Tommy Pham on All-Star voting: ‘It’s always unfair. It’s never going to be fair.’
Over at The Athletic, Josh Tolentino has a story up that makes a good point: the Rays currently have only one guy -- Austin Meadows -- in starting position in All-Star voting despite having multiple guys who are deserving on merit. He goes through the Rays’ roster to see who is deserving.
Before he does that, though, he gets a quote from Tommy Pham that’ll probably get picked up by a lot of people and cast in a certain way but which, really, makes a good point in a less obvious way.
Here’s what Pham said about the Rays’ so-far poor showing in All-Star voting:
I presume some in the Boston and New York media will pick up on the comments to Bradley and Gardner and try to make hay out of it, because that’s just how these things go. Pham goes on to talk about how the Rays are never featured on ESPN and how big market vs. small market rules such considerations and I suppose people will cast that as whining in some way as well.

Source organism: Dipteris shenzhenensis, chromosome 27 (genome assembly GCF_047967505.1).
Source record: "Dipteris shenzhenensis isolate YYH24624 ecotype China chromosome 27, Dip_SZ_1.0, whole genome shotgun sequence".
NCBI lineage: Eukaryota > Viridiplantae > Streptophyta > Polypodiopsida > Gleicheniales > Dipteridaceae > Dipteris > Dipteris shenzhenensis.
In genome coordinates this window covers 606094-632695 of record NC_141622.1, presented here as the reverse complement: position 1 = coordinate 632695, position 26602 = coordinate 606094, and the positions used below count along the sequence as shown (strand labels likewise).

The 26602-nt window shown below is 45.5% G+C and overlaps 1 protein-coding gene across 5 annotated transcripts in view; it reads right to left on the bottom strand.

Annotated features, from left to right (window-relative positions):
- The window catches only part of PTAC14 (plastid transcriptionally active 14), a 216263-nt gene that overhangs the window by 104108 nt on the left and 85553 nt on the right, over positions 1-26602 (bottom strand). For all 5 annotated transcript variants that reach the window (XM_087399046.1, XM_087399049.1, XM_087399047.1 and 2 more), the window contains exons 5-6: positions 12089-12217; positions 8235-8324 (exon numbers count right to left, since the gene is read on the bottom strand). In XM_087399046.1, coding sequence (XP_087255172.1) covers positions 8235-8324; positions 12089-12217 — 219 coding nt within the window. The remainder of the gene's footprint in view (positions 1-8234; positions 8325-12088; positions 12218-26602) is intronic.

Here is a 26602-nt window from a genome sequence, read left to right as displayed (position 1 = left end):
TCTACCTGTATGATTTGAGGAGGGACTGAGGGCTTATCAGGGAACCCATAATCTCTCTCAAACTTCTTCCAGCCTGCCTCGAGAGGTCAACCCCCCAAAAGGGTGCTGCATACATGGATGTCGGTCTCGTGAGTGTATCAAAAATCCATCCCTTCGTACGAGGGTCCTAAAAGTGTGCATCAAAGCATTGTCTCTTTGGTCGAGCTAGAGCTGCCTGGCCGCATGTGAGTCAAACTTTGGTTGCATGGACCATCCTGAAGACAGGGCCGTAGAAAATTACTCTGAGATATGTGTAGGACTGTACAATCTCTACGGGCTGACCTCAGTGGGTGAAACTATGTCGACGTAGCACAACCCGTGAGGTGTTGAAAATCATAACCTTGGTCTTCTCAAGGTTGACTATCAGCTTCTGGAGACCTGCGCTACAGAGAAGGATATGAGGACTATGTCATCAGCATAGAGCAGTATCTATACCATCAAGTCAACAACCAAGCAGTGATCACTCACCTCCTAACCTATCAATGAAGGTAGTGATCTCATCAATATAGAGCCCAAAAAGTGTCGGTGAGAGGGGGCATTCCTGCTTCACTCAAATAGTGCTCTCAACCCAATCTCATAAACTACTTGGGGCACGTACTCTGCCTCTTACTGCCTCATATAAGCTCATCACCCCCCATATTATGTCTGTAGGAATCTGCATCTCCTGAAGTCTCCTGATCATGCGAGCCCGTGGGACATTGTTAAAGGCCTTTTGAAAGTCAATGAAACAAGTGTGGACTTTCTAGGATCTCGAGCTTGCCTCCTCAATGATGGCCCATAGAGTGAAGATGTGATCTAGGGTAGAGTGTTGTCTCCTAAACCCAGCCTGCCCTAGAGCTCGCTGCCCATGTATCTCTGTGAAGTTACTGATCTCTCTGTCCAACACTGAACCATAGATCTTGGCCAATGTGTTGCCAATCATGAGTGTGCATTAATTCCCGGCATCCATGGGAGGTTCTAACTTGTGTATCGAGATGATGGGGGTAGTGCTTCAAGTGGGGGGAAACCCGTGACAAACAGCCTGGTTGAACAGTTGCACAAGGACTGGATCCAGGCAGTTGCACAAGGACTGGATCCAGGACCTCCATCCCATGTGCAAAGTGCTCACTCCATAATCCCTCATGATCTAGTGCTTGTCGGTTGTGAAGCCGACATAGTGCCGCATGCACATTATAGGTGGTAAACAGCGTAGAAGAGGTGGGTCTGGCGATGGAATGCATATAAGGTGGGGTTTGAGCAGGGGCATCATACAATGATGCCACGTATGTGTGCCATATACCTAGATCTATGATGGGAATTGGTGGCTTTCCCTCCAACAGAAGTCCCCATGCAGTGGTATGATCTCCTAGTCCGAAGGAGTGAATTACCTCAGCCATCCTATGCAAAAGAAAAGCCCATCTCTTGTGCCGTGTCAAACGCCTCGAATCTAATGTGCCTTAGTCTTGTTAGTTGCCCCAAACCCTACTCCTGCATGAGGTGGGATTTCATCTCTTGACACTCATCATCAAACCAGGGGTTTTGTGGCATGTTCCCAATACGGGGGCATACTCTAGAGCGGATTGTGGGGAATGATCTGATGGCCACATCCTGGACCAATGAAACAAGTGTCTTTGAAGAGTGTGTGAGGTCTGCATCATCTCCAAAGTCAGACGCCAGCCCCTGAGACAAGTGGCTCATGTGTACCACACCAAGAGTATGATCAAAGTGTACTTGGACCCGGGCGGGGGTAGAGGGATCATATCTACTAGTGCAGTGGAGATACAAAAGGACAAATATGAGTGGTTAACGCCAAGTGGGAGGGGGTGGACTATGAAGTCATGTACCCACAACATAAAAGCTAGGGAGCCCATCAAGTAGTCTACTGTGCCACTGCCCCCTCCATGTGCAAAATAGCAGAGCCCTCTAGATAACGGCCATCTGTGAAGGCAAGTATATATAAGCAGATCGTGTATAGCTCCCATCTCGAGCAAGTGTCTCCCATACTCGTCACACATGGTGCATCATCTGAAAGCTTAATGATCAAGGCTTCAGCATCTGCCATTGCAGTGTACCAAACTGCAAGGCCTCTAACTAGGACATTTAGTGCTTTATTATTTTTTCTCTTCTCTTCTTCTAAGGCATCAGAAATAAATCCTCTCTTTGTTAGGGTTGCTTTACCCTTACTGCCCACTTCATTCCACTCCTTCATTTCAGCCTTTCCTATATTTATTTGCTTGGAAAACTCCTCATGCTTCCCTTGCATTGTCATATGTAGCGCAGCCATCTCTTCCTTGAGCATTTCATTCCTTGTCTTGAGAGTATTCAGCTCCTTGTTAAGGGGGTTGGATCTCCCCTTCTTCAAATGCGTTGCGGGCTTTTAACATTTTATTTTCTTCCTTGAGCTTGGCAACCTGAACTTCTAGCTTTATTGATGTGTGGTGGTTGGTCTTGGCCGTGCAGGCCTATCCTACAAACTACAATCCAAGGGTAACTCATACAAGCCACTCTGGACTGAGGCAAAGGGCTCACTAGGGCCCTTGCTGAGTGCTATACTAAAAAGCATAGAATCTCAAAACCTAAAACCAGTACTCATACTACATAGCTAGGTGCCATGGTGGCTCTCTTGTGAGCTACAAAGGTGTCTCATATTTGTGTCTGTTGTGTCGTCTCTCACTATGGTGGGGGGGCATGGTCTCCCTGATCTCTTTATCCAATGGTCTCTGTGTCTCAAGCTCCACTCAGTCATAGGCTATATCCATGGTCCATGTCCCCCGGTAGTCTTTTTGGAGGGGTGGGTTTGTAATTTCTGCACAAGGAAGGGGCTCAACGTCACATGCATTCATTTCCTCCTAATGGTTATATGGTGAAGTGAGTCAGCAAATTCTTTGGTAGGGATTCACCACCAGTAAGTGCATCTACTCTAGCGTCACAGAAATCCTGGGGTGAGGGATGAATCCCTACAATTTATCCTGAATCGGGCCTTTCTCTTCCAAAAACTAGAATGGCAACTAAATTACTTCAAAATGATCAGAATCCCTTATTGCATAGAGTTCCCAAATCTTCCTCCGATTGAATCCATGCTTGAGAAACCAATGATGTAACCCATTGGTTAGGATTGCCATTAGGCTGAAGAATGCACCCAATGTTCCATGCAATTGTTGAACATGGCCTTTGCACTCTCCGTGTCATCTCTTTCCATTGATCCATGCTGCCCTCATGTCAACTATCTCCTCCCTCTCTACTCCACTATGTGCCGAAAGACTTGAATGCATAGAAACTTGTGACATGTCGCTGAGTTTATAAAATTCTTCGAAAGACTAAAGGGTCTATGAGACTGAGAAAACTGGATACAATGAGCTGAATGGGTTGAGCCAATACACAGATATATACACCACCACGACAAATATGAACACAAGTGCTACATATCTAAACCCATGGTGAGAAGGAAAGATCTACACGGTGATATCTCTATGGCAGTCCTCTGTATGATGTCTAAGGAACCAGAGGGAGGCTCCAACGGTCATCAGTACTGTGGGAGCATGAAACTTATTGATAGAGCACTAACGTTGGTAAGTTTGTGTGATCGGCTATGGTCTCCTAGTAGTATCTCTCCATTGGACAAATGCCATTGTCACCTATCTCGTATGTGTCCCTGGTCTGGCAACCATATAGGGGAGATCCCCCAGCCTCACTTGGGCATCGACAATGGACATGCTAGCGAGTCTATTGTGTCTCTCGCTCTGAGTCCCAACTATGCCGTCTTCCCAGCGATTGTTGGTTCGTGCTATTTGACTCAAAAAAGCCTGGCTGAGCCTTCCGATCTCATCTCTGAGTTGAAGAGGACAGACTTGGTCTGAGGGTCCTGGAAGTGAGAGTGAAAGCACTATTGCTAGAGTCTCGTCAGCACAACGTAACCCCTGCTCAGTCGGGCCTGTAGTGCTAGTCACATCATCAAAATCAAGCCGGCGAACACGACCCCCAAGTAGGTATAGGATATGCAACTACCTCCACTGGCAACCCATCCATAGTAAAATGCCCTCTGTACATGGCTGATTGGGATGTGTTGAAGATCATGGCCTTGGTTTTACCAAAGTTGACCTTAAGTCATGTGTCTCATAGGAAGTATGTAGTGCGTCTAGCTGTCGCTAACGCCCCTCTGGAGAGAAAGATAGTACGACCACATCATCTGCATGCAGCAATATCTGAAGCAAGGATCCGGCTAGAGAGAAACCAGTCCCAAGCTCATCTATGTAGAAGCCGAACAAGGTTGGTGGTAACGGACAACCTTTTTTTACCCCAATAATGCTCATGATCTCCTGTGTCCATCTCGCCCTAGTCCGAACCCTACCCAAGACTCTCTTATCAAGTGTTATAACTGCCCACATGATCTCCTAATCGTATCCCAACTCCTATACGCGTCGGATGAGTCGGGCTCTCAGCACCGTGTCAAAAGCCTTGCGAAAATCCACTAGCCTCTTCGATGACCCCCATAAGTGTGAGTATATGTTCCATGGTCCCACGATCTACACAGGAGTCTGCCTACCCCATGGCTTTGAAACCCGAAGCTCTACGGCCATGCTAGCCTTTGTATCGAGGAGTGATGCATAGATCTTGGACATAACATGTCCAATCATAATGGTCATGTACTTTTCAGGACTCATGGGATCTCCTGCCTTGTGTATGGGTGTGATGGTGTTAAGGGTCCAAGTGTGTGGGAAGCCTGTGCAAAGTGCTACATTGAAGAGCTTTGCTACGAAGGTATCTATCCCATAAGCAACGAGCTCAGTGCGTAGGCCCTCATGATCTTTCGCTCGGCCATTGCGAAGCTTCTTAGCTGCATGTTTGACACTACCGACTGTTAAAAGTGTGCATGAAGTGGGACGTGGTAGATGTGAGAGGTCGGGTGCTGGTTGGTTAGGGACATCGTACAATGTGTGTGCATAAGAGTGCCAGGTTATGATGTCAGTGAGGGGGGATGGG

But there’s something else Pham said that is more notable to me:
Do All-Star credentials have a big impact on arbitration. I dunno. I think it’s more of a side factor -- something thrown out in passing -- as opposed to the meat of an arbitration presentation, but it’s not nothing. If it has even a slight effect, though, it’s garbage because we have an All-Star voting system that is, frankly, ridiculous in its randomness and geared far more toward maximizing web traffic and sponsorship engagement than it is in actually picking players for the All-Star Game. To the extent an All-Star selection -- especially a selection as a starter -- impacts arbitration awards Pham is right to be mad about it because those arbitration awards, in turn, have a big impact on later salary negotiations. It’s bad enough that voting leaders get cash bonuses now, but if MLB’s farce of an All-Star voting system costs players money down the road, it’s way worse.
As for the larger stuff about the Rays not getting exposure: well, yeah. That’s a tale as old as baseball, unfortunately. But even if it’s an old complaint, and one about which not much can be done, it doesn’t negate what Pham is saying about the arbitration angle.